- Matthew Kohrman from Depoliticizing Tobacco's Exceptionality
November 25, 2008
Readings: Smoking and Gender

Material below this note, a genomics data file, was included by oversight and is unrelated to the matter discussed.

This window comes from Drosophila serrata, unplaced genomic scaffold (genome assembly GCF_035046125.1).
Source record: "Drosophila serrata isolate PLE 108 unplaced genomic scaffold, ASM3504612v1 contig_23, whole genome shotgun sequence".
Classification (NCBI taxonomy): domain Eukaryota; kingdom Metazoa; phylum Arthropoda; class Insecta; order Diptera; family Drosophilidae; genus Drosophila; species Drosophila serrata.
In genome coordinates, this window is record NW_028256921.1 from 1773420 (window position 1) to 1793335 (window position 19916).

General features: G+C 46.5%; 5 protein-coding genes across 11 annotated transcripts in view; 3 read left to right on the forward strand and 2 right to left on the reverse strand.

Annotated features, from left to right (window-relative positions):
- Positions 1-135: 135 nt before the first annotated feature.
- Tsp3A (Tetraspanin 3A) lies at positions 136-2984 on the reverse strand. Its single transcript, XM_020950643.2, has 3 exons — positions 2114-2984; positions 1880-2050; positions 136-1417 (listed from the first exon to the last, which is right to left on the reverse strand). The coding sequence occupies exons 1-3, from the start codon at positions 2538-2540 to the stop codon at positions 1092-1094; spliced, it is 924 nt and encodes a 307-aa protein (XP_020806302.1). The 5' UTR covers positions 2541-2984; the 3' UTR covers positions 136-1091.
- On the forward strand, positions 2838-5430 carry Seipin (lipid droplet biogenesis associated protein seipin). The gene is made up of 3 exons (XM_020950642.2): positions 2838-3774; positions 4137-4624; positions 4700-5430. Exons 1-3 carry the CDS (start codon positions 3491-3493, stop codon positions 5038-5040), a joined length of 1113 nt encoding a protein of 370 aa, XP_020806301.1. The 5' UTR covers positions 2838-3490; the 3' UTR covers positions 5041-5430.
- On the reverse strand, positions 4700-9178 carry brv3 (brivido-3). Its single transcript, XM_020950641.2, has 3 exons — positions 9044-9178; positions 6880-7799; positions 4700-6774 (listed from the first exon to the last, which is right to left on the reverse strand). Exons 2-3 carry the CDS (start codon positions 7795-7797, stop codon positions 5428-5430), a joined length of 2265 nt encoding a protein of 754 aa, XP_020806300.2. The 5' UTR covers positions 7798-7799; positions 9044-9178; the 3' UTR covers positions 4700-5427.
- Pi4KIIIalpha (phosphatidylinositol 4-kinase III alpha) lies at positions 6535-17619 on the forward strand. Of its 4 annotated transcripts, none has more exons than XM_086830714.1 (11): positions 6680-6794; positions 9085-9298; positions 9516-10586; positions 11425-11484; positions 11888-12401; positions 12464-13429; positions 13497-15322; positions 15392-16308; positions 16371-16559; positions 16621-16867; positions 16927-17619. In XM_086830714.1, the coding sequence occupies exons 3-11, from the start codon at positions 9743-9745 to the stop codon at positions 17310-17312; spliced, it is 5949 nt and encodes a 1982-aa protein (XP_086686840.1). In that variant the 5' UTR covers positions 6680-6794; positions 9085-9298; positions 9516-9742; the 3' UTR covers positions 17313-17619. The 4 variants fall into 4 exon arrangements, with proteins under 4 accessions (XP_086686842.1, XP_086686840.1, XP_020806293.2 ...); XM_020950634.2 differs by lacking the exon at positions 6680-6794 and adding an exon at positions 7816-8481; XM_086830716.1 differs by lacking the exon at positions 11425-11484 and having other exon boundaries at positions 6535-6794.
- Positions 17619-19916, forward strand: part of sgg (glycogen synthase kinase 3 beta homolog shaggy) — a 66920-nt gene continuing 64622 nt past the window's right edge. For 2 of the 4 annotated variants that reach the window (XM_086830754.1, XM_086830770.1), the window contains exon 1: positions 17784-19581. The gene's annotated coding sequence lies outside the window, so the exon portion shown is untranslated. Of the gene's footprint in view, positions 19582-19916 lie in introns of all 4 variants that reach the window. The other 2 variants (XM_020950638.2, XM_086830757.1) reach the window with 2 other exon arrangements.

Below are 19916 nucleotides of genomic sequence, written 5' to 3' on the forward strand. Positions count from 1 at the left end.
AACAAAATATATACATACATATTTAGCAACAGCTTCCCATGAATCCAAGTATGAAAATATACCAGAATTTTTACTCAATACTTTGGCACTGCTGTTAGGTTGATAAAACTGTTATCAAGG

Men are 15 times more likely to smoke than their female compatriots in China today, with the rate of male cigarette usage hovering around 60 percent, whereas among women it is less than 4 percent. The effects of these radically divergent smoking rates on mortality are unsurprisingly stark. By the early 1990s, tobacco was already responsible for 1 in 8 male deaths (compared to 1 in 33 for women). If current trends persist, by 2050 1 in 3 male deaths will be tobacco-related. Perhaps even more arresting, during the next fifty years, no less than 100 million Chinese men are likely to be killed by cigarette usage. One might expect that the cigarette-ravaged beneficiaries of what Connel calls the “patriarchal dividend” would be strong accelerants for popular protest. That has not been the case.